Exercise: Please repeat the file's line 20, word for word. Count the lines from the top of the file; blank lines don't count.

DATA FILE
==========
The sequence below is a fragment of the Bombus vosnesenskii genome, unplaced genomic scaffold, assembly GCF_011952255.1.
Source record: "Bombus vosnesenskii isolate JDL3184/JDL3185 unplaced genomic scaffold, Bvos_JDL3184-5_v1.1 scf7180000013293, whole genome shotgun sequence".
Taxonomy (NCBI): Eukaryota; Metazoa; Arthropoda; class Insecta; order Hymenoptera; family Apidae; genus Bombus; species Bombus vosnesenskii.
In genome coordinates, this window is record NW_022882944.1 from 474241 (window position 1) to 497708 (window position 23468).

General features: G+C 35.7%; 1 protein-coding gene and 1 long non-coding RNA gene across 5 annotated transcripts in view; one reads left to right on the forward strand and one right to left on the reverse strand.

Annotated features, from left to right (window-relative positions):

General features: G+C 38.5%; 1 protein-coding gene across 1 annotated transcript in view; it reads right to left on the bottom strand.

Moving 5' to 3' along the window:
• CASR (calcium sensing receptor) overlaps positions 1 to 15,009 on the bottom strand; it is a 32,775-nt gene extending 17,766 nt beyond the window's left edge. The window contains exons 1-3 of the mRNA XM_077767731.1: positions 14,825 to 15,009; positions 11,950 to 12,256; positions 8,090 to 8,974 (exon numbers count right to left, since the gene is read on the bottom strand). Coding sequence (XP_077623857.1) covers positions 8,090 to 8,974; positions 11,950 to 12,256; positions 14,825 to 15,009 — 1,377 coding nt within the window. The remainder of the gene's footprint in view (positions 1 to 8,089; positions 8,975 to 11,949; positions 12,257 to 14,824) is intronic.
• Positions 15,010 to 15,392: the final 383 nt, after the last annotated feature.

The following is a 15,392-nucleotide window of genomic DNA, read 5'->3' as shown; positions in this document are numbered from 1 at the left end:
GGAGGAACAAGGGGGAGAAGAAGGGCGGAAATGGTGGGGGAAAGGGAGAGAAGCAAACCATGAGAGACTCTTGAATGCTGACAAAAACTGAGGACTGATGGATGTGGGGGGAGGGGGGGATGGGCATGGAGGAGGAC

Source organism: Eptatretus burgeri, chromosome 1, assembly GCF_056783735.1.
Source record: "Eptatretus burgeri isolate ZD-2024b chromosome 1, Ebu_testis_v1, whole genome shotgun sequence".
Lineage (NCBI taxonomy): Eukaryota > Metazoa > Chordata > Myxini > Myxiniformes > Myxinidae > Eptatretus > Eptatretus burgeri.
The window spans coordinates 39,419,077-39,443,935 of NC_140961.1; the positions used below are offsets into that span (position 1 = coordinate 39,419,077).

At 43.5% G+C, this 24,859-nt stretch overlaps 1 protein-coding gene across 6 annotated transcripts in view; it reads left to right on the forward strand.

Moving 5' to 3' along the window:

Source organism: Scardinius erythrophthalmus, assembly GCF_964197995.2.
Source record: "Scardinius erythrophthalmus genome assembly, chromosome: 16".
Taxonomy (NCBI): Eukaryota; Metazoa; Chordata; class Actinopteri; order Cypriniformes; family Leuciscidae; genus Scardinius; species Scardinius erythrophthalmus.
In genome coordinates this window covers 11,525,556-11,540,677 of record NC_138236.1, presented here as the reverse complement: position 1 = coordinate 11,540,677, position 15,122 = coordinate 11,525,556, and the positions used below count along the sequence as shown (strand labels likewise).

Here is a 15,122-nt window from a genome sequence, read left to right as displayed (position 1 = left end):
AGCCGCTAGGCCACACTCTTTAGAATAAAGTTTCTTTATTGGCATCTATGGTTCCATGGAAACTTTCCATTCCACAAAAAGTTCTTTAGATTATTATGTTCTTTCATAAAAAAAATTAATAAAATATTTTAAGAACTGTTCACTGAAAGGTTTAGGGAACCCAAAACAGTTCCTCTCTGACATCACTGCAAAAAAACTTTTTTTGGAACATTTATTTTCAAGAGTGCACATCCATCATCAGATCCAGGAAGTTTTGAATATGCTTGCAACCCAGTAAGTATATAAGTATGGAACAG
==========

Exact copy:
Source record: "Scardinius erythrophthalmus genome assembly, chromosome: 16".